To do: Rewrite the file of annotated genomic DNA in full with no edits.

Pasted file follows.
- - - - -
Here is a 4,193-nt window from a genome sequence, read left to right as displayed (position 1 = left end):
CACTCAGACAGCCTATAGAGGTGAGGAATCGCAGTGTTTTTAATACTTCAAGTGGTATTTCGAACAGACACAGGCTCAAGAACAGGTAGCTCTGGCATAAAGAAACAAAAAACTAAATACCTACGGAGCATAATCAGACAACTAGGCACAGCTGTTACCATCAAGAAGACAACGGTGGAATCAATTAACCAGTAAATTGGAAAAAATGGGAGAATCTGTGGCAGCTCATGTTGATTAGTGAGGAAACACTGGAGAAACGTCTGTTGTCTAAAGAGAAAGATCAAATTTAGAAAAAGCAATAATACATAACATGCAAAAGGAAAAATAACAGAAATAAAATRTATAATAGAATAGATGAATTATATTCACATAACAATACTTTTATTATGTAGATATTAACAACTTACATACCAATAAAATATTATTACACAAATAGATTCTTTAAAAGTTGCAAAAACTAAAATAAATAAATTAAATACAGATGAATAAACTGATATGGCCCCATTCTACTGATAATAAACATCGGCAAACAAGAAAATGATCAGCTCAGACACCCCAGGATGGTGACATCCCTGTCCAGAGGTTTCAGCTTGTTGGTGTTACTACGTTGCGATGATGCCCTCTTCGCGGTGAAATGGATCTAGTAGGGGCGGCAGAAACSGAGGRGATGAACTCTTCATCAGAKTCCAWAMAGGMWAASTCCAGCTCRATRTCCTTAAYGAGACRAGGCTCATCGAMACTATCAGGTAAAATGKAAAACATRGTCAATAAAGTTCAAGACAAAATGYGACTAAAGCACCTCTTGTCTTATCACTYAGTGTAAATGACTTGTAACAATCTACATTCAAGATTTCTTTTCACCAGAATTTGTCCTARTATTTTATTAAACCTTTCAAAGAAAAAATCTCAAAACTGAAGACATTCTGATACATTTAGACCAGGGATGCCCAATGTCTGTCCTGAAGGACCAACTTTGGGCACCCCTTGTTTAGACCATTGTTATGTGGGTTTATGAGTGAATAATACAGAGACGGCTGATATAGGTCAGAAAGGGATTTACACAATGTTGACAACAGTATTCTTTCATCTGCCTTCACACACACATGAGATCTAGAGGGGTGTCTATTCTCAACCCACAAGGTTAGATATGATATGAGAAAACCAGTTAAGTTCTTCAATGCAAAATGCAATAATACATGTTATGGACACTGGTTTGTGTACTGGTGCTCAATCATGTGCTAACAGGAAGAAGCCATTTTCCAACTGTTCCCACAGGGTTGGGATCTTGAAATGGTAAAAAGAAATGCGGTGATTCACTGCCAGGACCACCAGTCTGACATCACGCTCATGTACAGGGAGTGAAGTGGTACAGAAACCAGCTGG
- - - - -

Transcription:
Here is a 4,193-nt window from a genome sequence, read left to right as displayed (position 1 = left end):
CACTCAGACAGCCTATAGAGGTGAGGAATCGCAGTGTTTTTAATACTTCAAGTGGTATTTCGAACAGACACAGGCTCAAGAACAGGTAGCTCTGGCATAAAGAAACAAAAAACTAAATACCTACGGAGCATAATCAGACAACTAGGCACAGCTGTTACCATCAAGAAGACAACGGTGGAATCAATTAACCAGTAAATTGGAAAAAATGGGAGAATCTGTGGCAGCTCATGTTGATTAGTGAGGAAACACTGGAGAAACGTCTGTTGTCTAAAGAGAAAGATCAAATTTAGAAAAAGCAATAATACATAACATGCAAAAGGAAAAATAACAGAAATAAAATRTATAATAGAATAGATGAATTATATTCACATAACAATACTTTTATTATGTAGATATTAACAACTTACATACCAATAAAATATTATTACACAAATAGATTCTTTAAAAGTTGCAAAAACTAAAATAAATAAATTAAATACAGATGAATAAACTGATATGGCCCCATTCTACTGATAATAAACATCGGCAAACAAGAAAATGATCAGCTCAGACACCCCAGGATGGTGACATCCCTGTCCAGAGGTTTCAGCTTGTTGGTGTTACTACGTTGCGATGATGCCCTCTTCGCGGTGAAATGGATCTAGTAGGGGCGGCAGAAACSGAGGRGATGAACTCTTCATCAGAKTCCAWAMAGGMWAASTCCAGCTCRATRTCCTTAAYGAGACRAGGCTCATCGAMACTATCAGGTAAAATGKAAAACATRGTCAATAAAGTTCAAGACAAAATGYGACTAAAGCACCTCTTGTCTTATCACTYAGTGTAAATGACTTGTAACAATCTACATTCAAGATTTCTTTTCACCAGAATTTGTCCTARTATTTTATTAAACCTTTCAAAGAAAAAATCTCAAAACTGAAGACATTCTGATACATTTAGACCAGGGATGCCCAATGTCTGTCCTGAAGGACCAACTTTGGGCACCCCTTGTTTAGACCATTGTTATGTGGGTTTATGAGTGAATAATACAGAGACGGCTGATATAGGTCAGAAAGGGATTTACACAATGTTGACAACAGTATTCTTTCATCTGCCTTCACACACACATGAGATCTAGAGGGGTGTCTATTCTCAACCCACAAGGTTAGATATGATATGAGAAAACCAGTTAAGTTCTTCAATGCAAAATGCAATAATACATGTTATGGACACTGGTTTGTGTACTGGTGCTCAATCATGTGCTAACAGGAAGAAGCCATTTTCCAACTGTTCCCACAGGGTTGGGATCTTGAAATGGTAAAAAGAAATGCGGTGATTCACTGCCAGGACCACCAGTCTGACATCACGCTCATGTACAGGGAGTGAAGTGGTACAGAAACCAGCTGG